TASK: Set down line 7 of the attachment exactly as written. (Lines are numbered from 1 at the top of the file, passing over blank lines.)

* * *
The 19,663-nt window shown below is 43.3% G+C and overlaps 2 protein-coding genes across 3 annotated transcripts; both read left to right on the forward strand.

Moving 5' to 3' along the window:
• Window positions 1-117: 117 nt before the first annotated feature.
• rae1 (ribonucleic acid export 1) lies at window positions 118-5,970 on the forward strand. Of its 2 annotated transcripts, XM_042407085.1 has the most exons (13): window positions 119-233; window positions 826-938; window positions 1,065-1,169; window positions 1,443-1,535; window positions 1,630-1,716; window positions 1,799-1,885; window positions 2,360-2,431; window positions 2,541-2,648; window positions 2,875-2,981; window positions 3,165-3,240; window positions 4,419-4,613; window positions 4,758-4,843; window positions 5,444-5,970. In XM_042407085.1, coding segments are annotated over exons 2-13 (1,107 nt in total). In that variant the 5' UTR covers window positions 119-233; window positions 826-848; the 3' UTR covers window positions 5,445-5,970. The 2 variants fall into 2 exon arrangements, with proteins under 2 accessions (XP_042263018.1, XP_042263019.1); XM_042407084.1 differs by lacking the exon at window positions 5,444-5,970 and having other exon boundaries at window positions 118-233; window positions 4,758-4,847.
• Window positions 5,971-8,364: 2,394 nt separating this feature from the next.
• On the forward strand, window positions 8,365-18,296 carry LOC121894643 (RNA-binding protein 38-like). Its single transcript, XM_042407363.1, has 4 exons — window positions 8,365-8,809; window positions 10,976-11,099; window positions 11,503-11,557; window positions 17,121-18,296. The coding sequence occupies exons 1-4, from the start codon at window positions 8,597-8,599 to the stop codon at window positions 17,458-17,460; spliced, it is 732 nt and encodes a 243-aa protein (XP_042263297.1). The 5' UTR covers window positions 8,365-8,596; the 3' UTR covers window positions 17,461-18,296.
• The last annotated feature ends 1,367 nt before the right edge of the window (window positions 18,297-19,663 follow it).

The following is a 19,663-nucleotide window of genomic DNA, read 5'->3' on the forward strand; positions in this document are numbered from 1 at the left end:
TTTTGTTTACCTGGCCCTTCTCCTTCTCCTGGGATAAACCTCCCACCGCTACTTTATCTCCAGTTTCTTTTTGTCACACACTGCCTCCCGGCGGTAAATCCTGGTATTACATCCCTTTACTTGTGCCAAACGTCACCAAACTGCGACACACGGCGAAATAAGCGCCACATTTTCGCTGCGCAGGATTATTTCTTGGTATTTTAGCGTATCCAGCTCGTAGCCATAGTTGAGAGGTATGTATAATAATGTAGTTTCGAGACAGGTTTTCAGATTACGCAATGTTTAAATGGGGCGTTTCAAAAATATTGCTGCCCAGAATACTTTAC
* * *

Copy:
• The last annotated feature ends 1,367 nt before the right edge of the window (window positions 18,297-19,663 follow it).